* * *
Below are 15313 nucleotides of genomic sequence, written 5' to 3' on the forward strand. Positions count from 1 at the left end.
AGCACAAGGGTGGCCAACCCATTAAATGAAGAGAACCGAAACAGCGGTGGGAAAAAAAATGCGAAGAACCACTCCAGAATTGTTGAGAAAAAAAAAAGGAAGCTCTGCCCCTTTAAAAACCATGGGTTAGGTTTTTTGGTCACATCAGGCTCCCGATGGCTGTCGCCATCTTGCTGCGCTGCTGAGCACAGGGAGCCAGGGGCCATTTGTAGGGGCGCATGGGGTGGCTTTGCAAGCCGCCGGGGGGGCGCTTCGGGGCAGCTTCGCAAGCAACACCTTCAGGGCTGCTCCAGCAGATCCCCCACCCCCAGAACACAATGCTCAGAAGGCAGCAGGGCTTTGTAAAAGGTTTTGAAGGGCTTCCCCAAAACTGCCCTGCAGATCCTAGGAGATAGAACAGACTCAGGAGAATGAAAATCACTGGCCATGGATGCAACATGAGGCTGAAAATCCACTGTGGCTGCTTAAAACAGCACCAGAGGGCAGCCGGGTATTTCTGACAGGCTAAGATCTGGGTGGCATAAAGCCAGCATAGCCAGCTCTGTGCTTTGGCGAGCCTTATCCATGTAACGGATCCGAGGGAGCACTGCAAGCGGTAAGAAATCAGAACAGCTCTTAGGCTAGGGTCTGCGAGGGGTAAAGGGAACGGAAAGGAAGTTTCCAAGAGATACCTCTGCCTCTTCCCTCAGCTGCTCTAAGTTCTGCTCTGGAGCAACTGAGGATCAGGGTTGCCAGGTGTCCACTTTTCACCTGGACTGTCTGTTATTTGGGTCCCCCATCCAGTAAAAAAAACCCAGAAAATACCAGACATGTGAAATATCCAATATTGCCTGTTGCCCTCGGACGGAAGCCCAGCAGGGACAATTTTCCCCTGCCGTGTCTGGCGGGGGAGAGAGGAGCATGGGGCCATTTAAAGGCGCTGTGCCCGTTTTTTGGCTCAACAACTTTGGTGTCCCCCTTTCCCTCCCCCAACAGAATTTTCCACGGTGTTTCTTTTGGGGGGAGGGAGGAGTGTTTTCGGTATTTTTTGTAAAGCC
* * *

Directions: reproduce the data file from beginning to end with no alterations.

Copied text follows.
Below are 15313 nucleotides of genomic sequence, written 5' to 3' on the forward strand. Positions count from 1 at the left end.
AGCACAAGGGTGGCCAACCCATTAAATGAAGAGAACCGAAACAGCGGTGGGAAAAAAAATGCGAAGAACCACTCCAGAATTGTTGAGAAAAAAAAAAGGAAGCTCTGCCCCTTTAAAAACCATGGGTTAGGTTTTTTGGTCACATCAGGCTCCCGATGGCTGTCGCCATCTTGCTGCGCTGCTGAGCACAGGGAGCCAGGGGCCATTTGTAGGGGCGCATGGGGTGGCTTTGCAAGCCGCCGGGGGGGCGCTTCGGGGCAGCTTCGCAAGCAACACCTTCAGGGCTGCTCCAGCAGATCCCCCACCCCCAGAACACAATGCTCAGAAGGCAGCAGGGCTTTGTAAAAGGTTTTGAAGGGCTTCCCCAAAACTGCCCTGCAGATCCTAGGAGATAGAACAGACTCAGGAGAATGAAAATCACTGGCCATGGATGCAACATGAGGCTGAAAATCCACTGTGGCTGCTTAAAACAGCACCAGAGGGCAGCCGGGTATTTCTGACAGGCTAAGATCTGGGTGGCATAAAGCCAGCATAGCCAGCTCTGTGCTTTGGCGAGCCTTATCCATGTAACGGATCCGAGGGAGCACTGCAAGCGGTAAGAAATCAGAACAGCTCTTAGGCTAGGGTCTGCGAGGGGTAAAGGGAACGGAAAGGAAGTTTCCAAGAGATACCTCTGCCTCTTCCCTCAGCTGCTCTAAGTTCTGCTCTGGAGCAACTGAGGATCAGGGTTGCCAGGTGTCCACTTTTCACCTGGACTGTCTGTTATTTGGGTCCCCCATCCAGTAAAAAAAACCCAGAAAATACCAGACATGTGAAATATCCAATATTGCCTGTTGCCCTCGGACGGAAGCCCAGCAGGGACAATTTTCCCCTGCCGTGTCTGGCGGGGGAGAGAGGAGCATGGGGCCATTTAAAGGCGCTGTGCCCGTTTTTTGGCTCAACAACTTTGGTGTCCCCCTTTCCCTCCCCCAACAGAATTTTCCACGGTGTTTCTTTTGGGGGGAGGGAGGAGTGTTTTCGGTATTTTTTGTAAAGCC